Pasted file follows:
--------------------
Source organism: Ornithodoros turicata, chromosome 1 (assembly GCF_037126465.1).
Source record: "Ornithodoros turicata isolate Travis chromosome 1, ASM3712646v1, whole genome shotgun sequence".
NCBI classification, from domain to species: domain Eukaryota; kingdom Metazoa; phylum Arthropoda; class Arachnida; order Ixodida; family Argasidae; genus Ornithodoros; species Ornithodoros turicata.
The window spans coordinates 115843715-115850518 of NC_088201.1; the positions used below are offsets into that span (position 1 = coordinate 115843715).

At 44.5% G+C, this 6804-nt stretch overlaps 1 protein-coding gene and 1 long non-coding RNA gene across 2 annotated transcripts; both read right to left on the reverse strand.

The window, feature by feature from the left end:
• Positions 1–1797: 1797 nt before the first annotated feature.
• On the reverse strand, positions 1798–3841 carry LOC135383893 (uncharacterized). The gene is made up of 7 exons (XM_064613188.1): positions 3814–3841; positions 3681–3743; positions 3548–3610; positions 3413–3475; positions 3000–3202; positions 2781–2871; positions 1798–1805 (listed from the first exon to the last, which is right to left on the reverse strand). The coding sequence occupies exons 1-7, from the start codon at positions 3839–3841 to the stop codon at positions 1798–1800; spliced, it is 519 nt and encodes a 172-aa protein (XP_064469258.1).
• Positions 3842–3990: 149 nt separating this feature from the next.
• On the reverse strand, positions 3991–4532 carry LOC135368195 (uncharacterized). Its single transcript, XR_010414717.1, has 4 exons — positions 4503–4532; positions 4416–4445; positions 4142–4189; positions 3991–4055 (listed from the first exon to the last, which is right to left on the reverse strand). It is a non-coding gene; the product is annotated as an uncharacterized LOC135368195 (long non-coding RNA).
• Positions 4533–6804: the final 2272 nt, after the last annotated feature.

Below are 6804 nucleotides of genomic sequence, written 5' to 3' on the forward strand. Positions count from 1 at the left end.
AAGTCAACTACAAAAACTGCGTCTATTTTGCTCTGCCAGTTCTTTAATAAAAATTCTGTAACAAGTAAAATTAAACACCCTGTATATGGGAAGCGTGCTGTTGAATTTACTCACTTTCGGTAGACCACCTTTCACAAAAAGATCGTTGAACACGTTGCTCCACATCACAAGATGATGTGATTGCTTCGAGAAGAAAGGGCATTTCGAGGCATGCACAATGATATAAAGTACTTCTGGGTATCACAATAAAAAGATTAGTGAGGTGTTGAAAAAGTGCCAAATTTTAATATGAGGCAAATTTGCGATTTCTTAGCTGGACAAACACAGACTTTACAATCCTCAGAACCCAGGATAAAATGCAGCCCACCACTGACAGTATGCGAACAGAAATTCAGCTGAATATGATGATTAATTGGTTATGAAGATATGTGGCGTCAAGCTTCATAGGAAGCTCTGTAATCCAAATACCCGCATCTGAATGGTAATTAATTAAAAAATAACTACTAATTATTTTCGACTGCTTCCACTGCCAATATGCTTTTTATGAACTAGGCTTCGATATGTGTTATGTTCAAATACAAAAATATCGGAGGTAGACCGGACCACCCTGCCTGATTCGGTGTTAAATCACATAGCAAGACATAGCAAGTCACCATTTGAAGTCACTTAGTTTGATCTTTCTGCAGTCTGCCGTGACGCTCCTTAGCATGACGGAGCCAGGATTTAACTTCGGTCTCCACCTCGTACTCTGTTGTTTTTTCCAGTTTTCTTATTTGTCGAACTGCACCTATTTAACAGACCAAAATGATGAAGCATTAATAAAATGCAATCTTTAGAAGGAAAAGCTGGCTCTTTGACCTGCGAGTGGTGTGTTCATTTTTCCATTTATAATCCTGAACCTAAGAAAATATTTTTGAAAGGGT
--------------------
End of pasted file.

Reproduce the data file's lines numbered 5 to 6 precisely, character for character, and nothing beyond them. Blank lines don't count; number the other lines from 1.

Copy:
At 44.5% G+C, this 6804-nt stretch overlaps 1 protein-coding gene and 1 long non-coding RNA gene across 2 annotated transcripts; both read right to left on the reverse strand.

The window, feature by feature from the left end: